It seems like only yesterday (last fall to be precise) when we posted about how Joe Dante had once ben considered as the director of 1989’s Batman before Tim Burton got the nod. Dante’s choice for the Joker was John Lithgow, a well-known character who has enjoyed many decades of constant employment in Hollywood. Dante had met Lithgow on the set of Twilight Zone: The Movie even though Lithgow appeared in George Miller’s segment, but something about the actor made Dante see “Joker”. It turns out though that Dante wasn’t the only one that saw the potential for a Clown Prince of Crime in Lithgow. (more…)
Joe Dante was part of a class of filmmaker that came up in the 80s under the wing of producer Steven Spielberg, and while he doesn’t get the projects and budgets of Robert Zemeckis or Chris Columbus, he’s still be turning out great work recently with films like The Hole and Burying the Ex. But what if, after Gremlins, Dante’s career had gone in another direction, a more action-oriented direction, one that involves the Caped Crusader and the Clown Prince of Crime. Yes, apparently Dante was up for the job of directing a Batman movie before Tim Burton in the mid-80s, but he’s now revealing why he passed, and who he would have liked to play the Joker. (more…)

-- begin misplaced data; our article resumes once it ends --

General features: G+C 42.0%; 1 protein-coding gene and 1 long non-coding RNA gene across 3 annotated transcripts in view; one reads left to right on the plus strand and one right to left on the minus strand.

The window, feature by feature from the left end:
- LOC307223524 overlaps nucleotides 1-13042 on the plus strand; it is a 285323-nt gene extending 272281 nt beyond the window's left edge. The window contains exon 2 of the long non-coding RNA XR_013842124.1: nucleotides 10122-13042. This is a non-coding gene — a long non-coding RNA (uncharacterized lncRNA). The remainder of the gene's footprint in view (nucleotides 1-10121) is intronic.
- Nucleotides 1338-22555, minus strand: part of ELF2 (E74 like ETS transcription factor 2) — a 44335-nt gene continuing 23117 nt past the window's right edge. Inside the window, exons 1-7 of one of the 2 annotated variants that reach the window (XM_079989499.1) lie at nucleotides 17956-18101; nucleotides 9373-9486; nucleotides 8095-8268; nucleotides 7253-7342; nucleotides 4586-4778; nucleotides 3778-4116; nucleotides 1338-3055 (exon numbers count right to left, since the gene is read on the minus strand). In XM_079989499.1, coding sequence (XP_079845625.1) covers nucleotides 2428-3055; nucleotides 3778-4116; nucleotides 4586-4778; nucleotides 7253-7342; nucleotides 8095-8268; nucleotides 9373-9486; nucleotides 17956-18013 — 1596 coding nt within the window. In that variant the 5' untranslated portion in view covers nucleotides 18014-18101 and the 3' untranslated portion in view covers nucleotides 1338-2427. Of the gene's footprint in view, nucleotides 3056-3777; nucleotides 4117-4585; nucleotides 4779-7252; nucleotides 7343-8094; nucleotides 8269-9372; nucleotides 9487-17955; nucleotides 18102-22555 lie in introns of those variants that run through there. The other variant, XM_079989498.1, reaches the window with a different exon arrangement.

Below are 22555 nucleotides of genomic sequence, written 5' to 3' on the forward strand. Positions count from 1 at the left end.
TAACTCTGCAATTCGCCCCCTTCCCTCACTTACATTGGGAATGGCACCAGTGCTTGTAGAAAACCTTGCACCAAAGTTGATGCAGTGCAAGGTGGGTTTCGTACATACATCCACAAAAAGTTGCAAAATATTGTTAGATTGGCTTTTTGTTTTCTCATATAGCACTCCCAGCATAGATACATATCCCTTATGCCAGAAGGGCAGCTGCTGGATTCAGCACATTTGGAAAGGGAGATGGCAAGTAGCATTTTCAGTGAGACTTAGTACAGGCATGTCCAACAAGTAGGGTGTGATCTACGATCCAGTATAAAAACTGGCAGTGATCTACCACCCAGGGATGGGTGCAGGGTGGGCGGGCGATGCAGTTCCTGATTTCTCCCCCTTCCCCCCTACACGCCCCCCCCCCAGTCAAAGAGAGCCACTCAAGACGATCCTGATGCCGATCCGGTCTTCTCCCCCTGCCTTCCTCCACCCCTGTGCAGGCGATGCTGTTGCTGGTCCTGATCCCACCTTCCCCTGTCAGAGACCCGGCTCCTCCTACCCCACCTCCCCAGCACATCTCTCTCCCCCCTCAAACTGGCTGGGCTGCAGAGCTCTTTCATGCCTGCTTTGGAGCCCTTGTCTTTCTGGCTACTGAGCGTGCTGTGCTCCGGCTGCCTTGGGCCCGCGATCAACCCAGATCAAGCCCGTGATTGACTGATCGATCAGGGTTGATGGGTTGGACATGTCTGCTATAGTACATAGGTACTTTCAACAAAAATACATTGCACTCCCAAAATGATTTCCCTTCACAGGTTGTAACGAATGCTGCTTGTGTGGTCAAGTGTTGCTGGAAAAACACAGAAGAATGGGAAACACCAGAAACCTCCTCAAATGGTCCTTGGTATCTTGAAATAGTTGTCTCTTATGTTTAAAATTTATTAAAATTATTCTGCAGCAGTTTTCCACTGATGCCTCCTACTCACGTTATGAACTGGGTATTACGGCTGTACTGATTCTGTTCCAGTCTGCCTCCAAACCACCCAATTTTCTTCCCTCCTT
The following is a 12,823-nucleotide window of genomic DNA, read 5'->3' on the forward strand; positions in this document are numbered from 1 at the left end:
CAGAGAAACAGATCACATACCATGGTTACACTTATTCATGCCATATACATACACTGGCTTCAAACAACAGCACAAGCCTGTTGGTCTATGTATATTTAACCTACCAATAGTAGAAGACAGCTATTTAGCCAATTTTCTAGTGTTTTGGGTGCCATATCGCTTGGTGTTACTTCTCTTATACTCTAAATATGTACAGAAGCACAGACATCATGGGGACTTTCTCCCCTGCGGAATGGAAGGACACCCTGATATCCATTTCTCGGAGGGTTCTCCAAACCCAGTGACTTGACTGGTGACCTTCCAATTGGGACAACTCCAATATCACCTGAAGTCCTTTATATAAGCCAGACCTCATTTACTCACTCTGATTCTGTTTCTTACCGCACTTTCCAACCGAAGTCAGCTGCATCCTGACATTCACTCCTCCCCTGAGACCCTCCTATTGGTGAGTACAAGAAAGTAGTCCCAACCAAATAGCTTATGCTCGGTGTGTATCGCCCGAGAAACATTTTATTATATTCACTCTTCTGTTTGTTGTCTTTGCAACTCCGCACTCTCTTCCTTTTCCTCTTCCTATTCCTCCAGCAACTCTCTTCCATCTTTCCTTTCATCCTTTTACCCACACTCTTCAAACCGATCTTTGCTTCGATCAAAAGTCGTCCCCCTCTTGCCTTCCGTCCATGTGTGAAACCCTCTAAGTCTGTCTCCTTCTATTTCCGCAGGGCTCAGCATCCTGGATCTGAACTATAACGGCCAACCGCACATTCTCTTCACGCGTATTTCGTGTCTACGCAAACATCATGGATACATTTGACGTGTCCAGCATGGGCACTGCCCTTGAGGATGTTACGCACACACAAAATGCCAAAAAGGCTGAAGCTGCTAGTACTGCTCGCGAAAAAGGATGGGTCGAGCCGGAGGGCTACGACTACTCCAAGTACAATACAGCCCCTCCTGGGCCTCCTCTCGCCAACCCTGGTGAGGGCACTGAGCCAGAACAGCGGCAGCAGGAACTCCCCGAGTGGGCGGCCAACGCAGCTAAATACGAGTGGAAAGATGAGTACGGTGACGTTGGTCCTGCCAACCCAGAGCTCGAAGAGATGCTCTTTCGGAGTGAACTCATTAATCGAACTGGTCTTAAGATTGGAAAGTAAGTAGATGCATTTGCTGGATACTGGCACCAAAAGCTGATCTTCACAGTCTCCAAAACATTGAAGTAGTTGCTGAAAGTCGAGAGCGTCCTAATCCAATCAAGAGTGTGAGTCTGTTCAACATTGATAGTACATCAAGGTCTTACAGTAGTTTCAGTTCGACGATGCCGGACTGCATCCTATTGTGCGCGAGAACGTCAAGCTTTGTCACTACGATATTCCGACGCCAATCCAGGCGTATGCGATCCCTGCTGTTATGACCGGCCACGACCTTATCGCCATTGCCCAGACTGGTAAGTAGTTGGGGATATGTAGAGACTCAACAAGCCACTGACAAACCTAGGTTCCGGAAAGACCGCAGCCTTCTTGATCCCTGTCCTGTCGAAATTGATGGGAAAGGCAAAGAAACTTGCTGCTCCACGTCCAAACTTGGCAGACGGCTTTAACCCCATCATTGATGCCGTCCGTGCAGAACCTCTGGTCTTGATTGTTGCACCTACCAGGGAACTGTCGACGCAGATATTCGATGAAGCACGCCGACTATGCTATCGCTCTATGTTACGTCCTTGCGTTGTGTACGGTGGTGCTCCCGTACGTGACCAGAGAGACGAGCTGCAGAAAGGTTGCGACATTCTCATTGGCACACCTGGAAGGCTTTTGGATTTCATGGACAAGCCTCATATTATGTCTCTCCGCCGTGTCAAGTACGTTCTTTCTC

When it was first announced that Christopher Nolan’s next motion picture would be a return to original, hard science fiction, I was filled with joy. It’s not that I don’t appreciate his Batmanfilms (The Dark Knight still stands as one of the best pieces of commercially-minded filmmaking made during my lifetime), they just don’t stack up to Inception — a film whose humanistic spirit is as big as its brain. While Nolan’s Batfilms are undoubtedly thrilling on a technical level, they still lack the eloquent investment of an artist utilizing a massive canvas to express deep-seated personal issues. However, now that he’s put his franchise days behind him (for the moment, at least), Christopher Nolan is again able to explore titanic ideas employing near infinite resources.
Today we get our first long look at his upcoming space travel film, Interstellar, which is attached to Godzilla in theaters this weekend (Sarah says you should see it!), and the spot promises a truly awe-inspiring journey.
Welcome back to our newly revamped “Retro Reviews” column, where we explore both the movies you know and love, as well as the oft overlooked gems you should be spending more time with. Our third entry is the crazy inspiring sci-fi superhero tale, The Adventures of Buckaroo Banzai Across the 8th Dimension (1984)…
“Excuse me…is someone out there not having a good time?”
Buckaroo Banzai (Peter Weller) stops a performance by his band, The Hong Kong Cavaliers, so that he can scan the audience. Somebody’s crying and our hero needs to know exactly how anybody could be hurting during their set. Once he locates the source — a spiky-haired pixie named Penny Priddy (Ellen Barkin) – he calms the jeering crowd and informs them that “they don’t have to be mean”. In a moment of zen wisdom, he tells his admirers that the journey in life is all that matters, utilizing a simple maxim that becomes the movie’s guiding force.